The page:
While not everyone uses crates with their new puppies, most of us do. Crates can be a safe place for puppies to be confined when we can’t be watching them. It can help prevent housetraining accidents and destructive chewing, but it also can help keep puppies safe from harm when we’re not right there.

Most people have been taught the guideline to give puppies just enough room to stand up, turn around and lie down. But to not give them too much space or they will potty on one end and sleep on the other. Now, that might be true if you are keeping puppies crated for extended periods of time. But puppies should not be crated for extended periods of time.

For my puppies, I use an extra large wire crate that I first bought when I adopted by first retired racing Greyhound a long time ago. Romeo was about 10 pounds when we brought him home at 8 weeks. Zuzu was not even 8 pounds when we brought her home at just under 6 weeks. They both use the giant wire crate. And neither have ever had an accident in it.

When dogs come to stay with us for boarding and people bring crates with them, quite often the crate was fine for the dog when he first came home and was much smaller. But as the dog has grown, the crate was not upsized. I will not keep a dog in a crate when he can barely stand up and turn around in it. They should be able to lie comfortably, especially if it’s a dog who gets warm easily and needs to be able to sprawl out.

When Zuzu first came home, we actually used an ex-pen with a tarp down. Because she was so young and had next-to-no bladder control, the ex-pen and tarp gave her an option for peeing when needed if I was not able to get her out immediately. (And for her, it was literally within less than 3 seconds from getting up from a nap.)

Romeo and Zuzu both have never pottied in the giant crate, and it will still fit Zuzu when she is full grown.

While you don’t need to go overly large, please err on the side of giving your pup a bit more space rather than not enough. While you might not need a king size bed to sleep in, I am betting you would not be very happy if you had to sleep in a baby crib every night. Make sure your crate size is appropriate and comfortable for your dog.



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3 days ago

The Light Of Dog

Training tip – incorporate quickie training sessions into your dog’s routine thelightofdog.com/training-tip-incorporate-quickie-training-sessions-into-your-dogs-routine/ ... See MoreSee Less

Training tip – incorporate quickie training sessions into your dog’s routine https://thelightofdog.com/training-tip-incorporate-quickie-training-sessions-into-your-dogs-routine/

3 days ago

The Light Of Dog

Taz, a border collie who was a recent boarder with us is posing for a pic next to a pumpkin bush on our farm. We'll grow these pumpkins and use them in our dog food thelightofdog.com/dog-food-products/dog-food-products-main-page/ ... See MoreSee Less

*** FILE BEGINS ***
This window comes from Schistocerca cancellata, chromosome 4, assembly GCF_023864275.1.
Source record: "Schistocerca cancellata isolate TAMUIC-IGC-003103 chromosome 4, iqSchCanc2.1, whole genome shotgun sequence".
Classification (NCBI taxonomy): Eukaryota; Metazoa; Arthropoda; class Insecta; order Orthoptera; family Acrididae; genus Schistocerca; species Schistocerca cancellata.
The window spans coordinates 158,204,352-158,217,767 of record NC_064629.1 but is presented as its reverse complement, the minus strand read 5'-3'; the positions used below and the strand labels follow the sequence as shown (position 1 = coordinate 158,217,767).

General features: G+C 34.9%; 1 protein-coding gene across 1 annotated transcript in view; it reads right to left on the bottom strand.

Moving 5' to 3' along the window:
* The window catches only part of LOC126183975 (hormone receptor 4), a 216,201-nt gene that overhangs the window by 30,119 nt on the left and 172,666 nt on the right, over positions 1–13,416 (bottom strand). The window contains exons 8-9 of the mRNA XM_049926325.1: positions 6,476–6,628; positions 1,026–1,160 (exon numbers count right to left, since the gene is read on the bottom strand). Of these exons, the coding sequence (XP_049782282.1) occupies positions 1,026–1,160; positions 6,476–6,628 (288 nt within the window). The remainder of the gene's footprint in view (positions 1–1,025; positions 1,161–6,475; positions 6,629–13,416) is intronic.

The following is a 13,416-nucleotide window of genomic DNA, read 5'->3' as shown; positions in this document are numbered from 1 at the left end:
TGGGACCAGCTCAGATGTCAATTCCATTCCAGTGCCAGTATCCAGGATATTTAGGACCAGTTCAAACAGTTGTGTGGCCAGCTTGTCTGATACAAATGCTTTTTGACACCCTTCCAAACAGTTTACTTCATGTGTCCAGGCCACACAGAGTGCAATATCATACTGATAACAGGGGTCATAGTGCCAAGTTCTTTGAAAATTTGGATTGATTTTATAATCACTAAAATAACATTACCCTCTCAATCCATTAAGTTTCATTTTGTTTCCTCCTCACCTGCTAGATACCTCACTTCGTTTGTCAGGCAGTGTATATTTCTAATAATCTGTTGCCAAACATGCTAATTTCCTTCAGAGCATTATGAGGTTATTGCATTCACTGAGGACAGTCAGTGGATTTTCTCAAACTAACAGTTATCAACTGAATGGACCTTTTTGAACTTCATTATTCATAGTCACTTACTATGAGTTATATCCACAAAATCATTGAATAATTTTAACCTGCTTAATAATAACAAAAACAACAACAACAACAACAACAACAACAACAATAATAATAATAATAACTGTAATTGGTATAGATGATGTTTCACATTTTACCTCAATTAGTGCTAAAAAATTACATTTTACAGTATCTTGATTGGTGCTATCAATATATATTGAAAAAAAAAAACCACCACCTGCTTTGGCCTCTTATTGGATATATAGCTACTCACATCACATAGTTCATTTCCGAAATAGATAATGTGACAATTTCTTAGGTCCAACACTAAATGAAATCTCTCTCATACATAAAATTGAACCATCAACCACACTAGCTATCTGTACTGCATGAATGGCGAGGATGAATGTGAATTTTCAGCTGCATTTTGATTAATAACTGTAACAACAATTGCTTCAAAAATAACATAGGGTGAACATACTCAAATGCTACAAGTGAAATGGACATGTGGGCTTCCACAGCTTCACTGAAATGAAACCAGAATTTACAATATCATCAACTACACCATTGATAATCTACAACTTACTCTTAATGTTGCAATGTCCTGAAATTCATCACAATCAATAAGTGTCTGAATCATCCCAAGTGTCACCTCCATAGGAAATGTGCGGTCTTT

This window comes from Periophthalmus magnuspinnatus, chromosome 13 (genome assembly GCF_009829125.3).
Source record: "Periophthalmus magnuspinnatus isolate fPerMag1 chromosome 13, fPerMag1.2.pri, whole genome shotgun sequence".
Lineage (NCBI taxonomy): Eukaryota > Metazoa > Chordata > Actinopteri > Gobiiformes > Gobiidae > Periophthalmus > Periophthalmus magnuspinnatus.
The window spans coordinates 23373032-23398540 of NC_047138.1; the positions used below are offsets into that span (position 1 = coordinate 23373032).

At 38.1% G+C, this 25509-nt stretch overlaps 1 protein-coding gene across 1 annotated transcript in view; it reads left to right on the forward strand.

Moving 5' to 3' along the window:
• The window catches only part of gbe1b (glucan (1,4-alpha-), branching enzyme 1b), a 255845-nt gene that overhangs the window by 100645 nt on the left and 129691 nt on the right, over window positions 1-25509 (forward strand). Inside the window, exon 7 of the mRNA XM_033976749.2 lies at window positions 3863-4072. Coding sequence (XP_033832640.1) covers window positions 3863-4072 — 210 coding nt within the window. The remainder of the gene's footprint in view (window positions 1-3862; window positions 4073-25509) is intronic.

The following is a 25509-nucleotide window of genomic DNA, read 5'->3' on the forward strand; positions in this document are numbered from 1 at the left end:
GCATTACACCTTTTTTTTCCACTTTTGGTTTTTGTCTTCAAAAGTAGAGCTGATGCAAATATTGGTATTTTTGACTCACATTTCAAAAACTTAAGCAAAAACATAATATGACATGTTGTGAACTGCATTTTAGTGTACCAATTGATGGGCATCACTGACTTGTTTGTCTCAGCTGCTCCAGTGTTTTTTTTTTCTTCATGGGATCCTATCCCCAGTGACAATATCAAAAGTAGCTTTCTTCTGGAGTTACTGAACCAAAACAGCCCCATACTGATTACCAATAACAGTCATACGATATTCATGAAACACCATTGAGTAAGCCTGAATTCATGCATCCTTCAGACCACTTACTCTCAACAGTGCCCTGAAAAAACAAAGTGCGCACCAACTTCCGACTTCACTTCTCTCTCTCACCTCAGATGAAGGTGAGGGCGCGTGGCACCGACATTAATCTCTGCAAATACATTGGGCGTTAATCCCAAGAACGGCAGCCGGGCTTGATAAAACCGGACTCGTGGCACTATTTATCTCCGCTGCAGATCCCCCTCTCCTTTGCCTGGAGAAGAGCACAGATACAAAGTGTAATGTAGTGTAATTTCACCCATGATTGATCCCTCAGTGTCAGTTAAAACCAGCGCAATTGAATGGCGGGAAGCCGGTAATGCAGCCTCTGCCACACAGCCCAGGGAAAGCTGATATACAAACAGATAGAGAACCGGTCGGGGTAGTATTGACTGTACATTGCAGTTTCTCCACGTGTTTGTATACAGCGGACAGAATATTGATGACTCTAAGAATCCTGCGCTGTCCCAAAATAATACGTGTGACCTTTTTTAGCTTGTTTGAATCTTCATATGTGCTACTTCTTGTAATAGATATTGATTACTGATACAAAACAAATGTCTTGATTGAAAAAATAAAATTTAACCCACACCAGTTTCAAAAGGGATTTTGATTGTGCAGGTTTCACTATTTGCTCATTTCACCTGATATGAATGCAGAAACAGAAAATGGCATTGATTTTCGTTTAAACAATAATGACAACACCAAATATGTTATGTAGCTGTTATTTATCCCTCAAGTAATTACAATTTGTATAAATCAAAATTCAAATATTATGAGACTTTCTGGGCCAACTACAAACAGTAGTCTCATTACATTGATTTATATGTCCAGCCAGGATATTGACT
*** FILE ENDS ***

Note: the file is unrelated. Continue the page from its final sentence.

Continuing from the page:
Taz, a border collie who was a recent boarder with us is posing for a pic next to a pumpkin bush on our farm. Well grow these pumpkins and use them in our dog food https://thelightofdog.com/dog-food-products/dog-food-products-main-page/

4 days ago

The Light Of Dog

Winnie, a Goldendoodle, is showing off her skills in dog parkour class by sitting on this log.

We used this pic as the feature pic for a post and video titled "Does your puppy know “Sit”? Are you sure? (Hint: it’s about the context!)"

We think of Sit as a pretty easy cue to teach our dogs. For some dogs, it might even be the only thing they learn.

But here's something to think about. . . What is your expectation for Sit?

Most people stop at the first step, which usually is: sit for a brief second directly in front of me when I have a treat in my hand.

But have you thought about where you go from there?

thelightofdog.com/does-your-puppy-know-sit-are-you-sure-hint-its-about-the-context/
... See MoreSee Less

Winnie, a Goldendoodle, is showing off her skills in dog parkour class by sitting on this log. 

We used this pic as the feature pic for a post and video titled Does your puppy know “Sit”? Are you sure? (Hint: it’s about the context!) 

We think of Sit as a pretty easy cue to teach our dogs. For some dogs, it might even be the only thing they learn. 

But heres something to think about. . . What is your expectation for Sit? 

Most people stop at the first step, which usually is: sit for a brief second directly in front of me when I have a treat in my hand. 

But have you thought about where you go from there? 

https://thelightofdog.com/does-your-puppy-know-sit-are-you-sure-hint-its-about-the-context/
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